Birdology

by Sy Montgomery | Science |
ISBN: 1416569847 Global Overview for this book
Registered by wingGoryDetailswing of Nashua, New Hampshire USA on 9/5/2014
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2 journalers for this copy...
Journal Entry 1 by wingGoryDetailswing from Nashua, New Hampshire USA on Friday, September 05, 2014
Subtitled "Adventures with a Pack of Hens, a Peck of Pigeons, Cantankerous Crows, Fierce Falcons, Hip Hop Parrots, Baby Hummingbirds, and One Murderously Big Living Dinosaur", this fair-condition hardcover by a New Hampshire author grabbed my attention from the ongoing book-sale shelves in Milford's Wadleigh Library. (The book's inscribed in pencil by a previous owner, to a "bird brain grand daughter" {wry grin}.)

The book opens with a chapter on chickens, introducing the author's flock in all their individualistic glory. There are trials and tribulations involved in keeping chickens - and that's even if one is not inclined to prepare them for the stewpot; protecting them from wildlife or from neighborhood dogs is one thing, protecting the neighbors from potential noise and odor is another. [Choose your neighbors wisely if you want to raise chickens - or any other livestock, for that matter!]

From there the book ranges far and wide, from cassowaries in Australia (perhaps the most dinosaur-like of surviving birds) to hummingbirds in California. The cassowary chapter is quite entertaining, though also a bit scary; while not quite at velociraptor levels of danger, the birds are very large and powerful, and could inflict a lot of damage if they chose. A rather amusing bit - to me if not to the owners of the cars - mentions occasional cassowary damage to doors and windows; apparently they, like our songbirds, sometimes try to battle their own reflections, but when the bird is over five feet tall and weighs 150 pounds it's the car that will take the most damage!

The hummingbird chapter includes some sad accounts of the fates that these tiny, jewel-like birds sometimes suffer, but also provides examples of their marvelous capabilities. I've been able to witness the ruby-throats (the only variety in my area) at the feeders, sometimes viciously defending the feeders against all comers, and sometimes - or so it seemed to me - hovering at the window as if to tell me to come and refill the feeders at once...

There's a chapter on hawks, with examples of falconry (and the hazards of carrying around birds with talons and beaks designed to inflict damage), and on pigeons, and parrots, and crows, with personal encounters as well as descriptions of the history and ups-and-downs of each variety. Quite fascinating!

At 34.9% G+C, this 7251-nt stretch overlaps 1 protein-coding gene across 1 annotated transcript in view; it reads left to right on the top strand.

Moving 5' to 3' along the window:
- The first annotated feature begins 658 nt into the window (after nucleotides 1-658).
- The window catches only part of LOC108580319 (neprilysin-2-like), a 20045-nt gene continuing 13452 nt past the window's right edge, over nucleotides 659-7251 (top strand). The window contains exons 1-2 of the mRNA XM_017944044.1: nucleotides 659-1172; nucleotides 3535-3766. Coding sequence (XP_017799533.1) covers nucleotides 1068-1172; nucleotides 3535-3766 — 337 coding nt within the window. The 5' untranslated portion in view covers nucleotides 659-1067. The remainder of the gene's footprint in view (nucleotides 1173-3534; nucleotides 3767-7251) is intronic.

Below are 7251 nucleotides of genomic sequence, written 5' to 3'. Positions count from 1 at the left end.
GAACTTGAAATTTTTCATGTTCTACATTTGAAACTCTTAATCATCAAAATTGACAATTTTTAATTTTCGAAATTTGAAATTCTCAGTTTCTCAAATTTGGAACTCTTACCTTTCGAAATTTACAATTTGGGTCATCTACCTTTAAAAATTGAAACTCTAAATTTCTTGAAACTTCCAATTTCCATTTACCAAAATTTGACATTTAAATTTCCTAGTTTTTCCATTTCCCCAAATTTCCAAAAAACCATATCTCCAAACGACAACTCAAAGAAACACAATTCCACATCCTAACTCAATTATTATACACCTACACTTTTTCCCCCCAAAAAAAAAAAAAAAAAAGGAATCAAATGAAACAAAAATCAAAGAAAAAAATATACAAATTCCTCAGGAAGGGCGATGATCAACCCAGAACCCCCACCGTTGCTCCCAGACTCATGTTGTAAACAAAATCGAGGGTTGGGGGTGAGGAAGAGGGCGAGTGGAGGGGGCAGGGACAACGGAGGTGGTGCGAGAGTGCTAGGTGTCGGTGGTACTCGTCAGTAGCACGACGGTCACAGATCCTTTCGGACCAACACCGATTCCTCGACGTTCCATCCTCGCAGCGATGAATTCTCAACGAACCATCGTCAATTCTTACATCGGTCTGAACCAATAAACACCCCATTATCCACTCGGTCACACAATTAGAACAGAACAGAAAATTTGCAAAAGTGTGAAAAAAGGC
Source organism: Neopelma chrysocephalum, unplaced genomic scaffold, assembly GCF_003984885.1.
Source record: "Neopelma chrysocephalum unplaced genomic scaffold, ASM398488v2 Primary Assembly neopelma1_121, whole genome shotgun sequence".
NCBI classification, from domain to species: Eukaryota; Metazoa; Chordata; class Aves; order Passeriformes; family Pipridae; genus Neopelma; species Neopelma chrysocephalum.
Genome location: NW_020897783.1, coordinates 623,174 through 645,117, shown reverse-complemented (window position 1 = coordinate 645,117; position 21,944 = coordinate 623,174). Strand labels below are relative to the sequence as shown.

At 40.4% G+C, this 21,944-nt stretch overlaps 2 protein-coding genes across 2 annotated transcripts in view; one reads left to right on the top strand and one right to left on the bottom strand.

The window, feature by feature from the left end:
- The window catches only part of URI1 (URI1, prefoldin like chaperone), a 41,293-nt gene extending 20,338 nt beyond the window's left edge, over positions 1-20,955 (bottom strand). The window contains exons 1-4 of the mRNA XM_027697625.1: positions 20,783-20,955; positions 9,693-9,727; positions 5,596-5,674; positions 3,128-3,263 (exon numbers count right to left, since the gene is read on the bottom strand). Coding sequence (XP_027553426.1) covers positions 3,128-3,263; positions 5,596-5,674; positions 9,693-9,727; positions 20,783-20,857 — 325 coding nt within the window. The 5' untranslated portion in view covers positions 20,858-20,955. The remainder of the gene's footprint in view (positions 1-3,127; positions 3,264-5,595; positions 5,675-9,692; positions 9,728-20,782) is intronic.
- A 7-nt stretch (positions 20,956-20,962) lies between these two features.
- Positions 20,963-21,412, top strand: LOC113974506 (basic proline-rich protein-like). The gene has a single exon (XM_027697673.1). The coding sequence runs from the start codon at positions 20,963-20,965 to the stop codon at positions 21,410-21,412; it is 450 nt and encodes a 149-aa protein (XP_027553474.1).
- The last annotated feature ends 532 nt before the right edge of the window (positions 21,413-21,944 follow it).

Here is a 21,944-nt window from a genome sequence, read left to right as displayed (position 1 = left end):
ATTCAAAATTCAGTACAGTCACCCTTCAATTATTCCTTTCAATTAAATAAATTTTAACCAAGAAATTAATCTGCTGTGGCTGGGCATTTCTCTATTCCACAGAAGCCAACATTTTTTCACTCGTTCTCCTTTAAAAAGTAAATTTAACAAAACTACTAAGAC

Journal Entry 2 by wingGoryDetailswing at Boston, Massachusetts USA on Monday, March 23, 2015

Released 3 yrs ago (3/24/2015 UTC) at Boston, Massachusetts USA

CONTROLLED RELEASE NOTES:

I plan to give this book to eponine38 when we meet for a book-release run in Boston. It's a prize for the Great Backyard Bird Count release challenge. Enjoy!

Journal Entry 3 by wingeponine38wing at Boston, Massachusetts USA on Tuesday, March 24, 2015
Thank you for this wishlist book, Gory, as well as the other goodies: bookmarks and colorful labels!

Journal Entry 4 by wingeponine38wing at Winchester, Massachusetts USA on Wednesday, February 28, 2018
It's the last day of the month and I'm trying to get several books out the door for challenges, so this review will be shorter than I would have liked. :-)

This was a fascinating book covering a variety of birds. I was intrigued by the Cassowaries, though I don't fancy meeting one face to face. I had no idea parrots could do so many things, and the dancing Snowball was a hoot - no, wait - that should be used to describe an owl...

I was surprised to learn that birdsong can vary according to place. It makes sense, as human language sure does that, but it's something I never thought about. This book is just packed with interesting info!

I must say that crows have risen considerably in my estimation after reading this. I remember hearing years ago from a bird enthusiast that crow families have au pairs, which after reading this I have learned are actually children from previous matings that stick around to help care for the next batch. It's true that crows can be noisily annoying, especially in large groups (interesting to learn of the efforts to keep large flocks out of cities), but they're also unfairly discriminated against because of their color (just like black cats). As a language lover, I found it interesting (and disheartening) to see an example of this prejudice in the words for groups of birds: "a large group of crows is called a murder; a flock of ravens, an unkindness."

Earlier, I had read an entire book about pigeons and had learned about the popularity of racing them, and their amazing homing skills. It was nice to revisit this subject here in this book.

Thanks again, Gory, for the opportunity to read this.

Journal Entry 5 by wingeponine38wing at Little Free Library, 25 Bellevue Rd in Arlington, Massachusetts USA on Wednesday, February 28, 2018

Released 11 mos ago (2/28/2018 UTC) at Little Free Library, 25 Bellevue Rd in Arlington, Massachusetts USA

WILD RELEASE NOTES:

Left at about 4:15. Hope it finds a new reader!

Released for Keep Them Moving Challenge hosted by booklady331.
Released for 2018 Great Backyard Bird Count Challenge hosted by GoryDetails.
Released for February 2018 Ultimate Challenge hosted by jumpingin. This month's theme is By Air or By Sea.



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